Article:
Mergers and Acquisitions
To many in the finance industry and the general population, mergers and acquisitions work can seem very glamorous and high profile. The mergers and acquisitions group (known as M&A) provides advice to companies that are buying another company or are themselves being acquired.
At the same time, the work leading up to the headline-grabbing multibillion-dollar acquisition can involve a great effort to crunch all the numbers, perform the necessary due diligence, and work out the complicated structure of the deal. The guide noted that one insider said, “You have to really like spending time in front of your computer with Excel.”
Often, the mergers and acquisitions team will also work with a Corporate Finance industry group to arrange the appropriate financing for the transaction (usually done through a debt or equity offering).
In many cases, all this may happen on a very tight timeline and under extreme secrecy and pressure. Mergers and acquisitions is often a subgroup within corporate finance; but in some firms, it is a stand-alone department. Mergers and acquisitions can be one of the most demanding groups to work for.
What do Mergers and Acquisitions Groups do?
- Advise firms on merger and acquisition strategies
- Determine target company valuations using a number of different valuation techniques
- Help the target of a hostile acquisition arrange a defensive strategy where appropriate
- Conduct due diligence on a target or acquiring company (this includes examining the financial results and other business factors that will affect the value of an acquisition)
- Negotiate price, terms, and conditions of an acquisition or merger
- Work with the other company’s advisory team and the lawyers to structure the deal
A Career in Mergers and Acquisitions; Who Does Well?
Like corporate finance, mergers and acquisitions requires detail-oriented thinking, a knack for using numbers to understand business patterns, problem-solving skills, an ability to think critically about the numbers you’re working with. Add to this, excellent communication and people skills and you have a potential mergers and acquisitions candidate.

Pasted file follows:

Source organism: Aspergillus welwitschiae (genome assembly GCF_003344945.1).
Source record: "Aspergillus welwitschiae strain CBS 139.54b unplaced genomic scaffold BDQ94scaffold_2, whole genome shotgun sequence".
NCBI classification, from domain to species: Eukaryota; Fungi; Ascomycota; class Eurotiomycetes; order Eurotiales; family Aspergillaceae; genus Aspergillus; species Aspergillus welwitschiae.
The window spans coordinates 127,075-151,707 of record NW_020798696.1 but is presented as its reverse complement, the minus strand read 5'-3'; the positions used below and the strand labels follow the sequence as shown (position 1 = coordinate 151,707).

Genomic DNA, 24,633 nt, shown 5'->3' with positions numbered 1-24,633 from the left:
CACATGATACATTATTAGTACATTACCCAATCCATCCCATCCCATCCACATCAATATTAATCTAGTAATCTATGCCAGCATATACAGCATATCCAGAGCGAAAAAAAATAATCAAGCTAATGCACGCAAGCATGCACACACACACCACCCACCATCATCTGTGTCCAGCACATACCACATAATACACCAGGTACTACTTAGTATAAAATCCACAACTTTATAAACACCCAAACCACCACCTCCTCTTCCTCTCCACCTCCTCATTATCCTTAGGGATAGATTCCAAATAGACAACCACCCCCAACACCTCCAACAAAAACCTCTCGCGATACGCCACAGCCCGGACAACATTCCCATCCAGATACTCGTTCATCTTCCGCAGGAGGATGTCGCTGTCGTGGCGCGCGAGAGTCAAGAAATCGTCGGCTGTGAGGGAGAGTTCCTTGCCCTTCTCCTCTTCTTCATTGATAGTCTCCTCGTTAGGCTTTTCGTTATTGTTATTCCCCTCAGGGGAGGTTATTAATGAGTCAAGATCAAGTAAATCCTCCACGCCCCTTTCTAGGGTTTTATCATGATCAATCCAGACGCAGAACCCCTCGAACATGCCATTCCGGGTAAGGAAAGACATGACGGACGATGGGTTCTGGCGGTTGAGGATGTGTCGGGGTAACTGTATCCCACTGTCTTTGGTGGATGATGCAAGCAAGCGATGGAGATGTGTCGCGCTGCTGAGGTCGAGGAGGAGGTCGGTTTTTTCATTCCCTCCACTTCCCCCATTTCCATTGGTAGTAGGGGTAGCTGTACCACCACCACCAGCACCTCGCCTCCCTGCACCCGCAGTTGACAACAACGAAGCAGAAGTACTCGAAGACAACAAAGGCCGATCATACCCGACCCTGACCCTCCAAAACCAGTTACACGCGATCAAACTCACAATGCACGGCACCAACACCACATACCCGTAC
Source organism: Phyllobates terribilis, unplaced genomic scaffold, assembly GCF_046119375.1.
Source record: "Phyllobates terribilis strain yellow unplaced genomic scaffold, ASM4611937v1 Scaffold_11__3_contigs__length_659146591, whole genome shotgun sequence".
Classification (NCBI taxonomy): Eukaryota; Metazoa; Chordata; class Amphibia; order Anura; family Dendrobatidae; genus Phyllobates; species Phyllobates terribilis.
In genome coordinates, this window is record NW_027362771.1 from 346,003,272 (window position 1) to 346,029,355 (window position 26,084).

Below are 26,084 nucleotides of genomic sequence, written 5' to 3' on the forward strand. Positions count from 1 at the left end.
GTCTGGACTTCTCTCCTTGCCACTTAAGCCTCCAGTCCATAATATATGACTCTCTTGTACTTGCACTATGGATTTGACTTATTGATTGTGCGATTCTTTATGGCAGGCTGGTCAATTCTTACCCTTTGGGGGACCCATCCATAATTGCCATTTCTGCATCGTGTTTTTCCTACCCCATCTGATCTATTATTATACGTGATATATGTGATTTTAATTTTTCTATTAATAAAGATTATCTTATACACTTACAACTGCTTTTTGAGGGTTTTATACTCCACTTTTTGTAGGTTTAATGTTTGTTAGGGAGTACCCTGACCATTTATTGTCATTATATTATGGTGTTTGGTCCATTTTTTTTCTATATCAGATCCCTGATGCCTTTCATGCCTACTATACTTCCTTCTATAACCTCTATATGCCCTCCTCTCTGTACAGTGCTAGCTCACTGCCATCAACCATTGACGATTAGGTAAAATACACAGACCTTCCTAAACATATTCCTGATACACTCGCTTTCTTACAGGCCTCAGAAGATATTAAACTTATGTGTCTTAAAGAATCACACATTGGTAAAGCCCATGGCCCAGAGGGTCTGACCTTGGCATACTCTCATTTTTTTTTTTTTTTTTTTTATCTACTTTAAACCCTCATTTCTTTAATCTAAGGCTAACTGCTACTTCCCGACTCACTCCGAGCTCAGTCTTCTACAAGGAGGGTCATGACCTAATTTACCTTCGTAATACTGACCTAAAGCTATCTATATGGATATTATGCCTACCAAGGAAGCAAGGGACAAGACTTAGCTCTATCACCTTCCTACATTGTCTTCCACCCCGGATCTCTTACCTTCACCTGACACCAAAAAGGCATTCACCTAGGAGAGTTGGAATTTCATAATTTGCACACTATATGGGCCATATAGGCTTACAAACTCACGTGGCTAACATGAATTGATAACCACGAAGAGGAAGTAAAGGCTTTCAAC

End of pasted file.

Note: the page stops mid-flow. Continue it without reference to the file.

Also like corporate finance, lawyers, MBAs, and experience candidates with specific industry knowledge make good mergers and acquisitions candidates. Many entry-level candidates try to get an internship to increase their chances of eventually getting full-time offers and the guide discusses methods of attaining these internships. Selection is competitive to say the least.
Mergers and Acquisitions Job Tips
The M&A department usually recruits under the Corporate Finance or investment banking umbrella, although within the group you may find further specialization along industry lines. The work here tends to be intense and very deal-focused, and the hours are unpredictable.
“You might be staffed on five transactions and not much is happening. Then one turns live, and you have to cancel your weekend plans,” says an insider. “Or you could be very busy, and the next day something happens and work gets pushed back a week and suddenly your weekend is free.”
The job provides an excellent introduction to the high-stakes, power centric movement of the corporate world. It is common for insiders to report that personal ambition is a big success factor in mergers and acquisitions.
“You can learn the technical skills like accounting and modeling,” says one first-year associate. “It’s not so easy to learn how to be driven and to take responsibility, to own the deal.”
If you are the type of person to be depressed by the thought of spending 3 or more weeks of your life crunching numbers for a deal that may never happen, the guide suggested that there may be better alternatives in Corporate Finance.
Example of a Mergers and Acquisitons Deal
IBM Corporation decides it has an opportunity to strengthen its hardware business by acquiring an innovative developer of communications software. It approaches an investment bank to get advice on the potential deal. The bankers help IBM secretly value the target company’s assets and the potential value of its products to IBM (which may be higher than their current value because of the opportunities to link with IBM hardware and because of Big Blue’s marketing muscle).
The mergers and acquisitions group then develops IBM’s acquisition strategy and makes contact with the target company. Once the offer is made, the target company will consult its own investment bankers. They help the target evaluate IBM’s proposal, determine various strategies for defending against or negotiating with IBM, and work out a deal that will be in the best interest of the company’s shareholders. After some back and forth, the sides agree on a price (usually a combination of equity and debt), sign the documents, and merge.
I have sourced the majority of the information above from the Wetfeet Insider Guide to Careers in Investment Banking; click here to read about what is involved in a career in investment banking.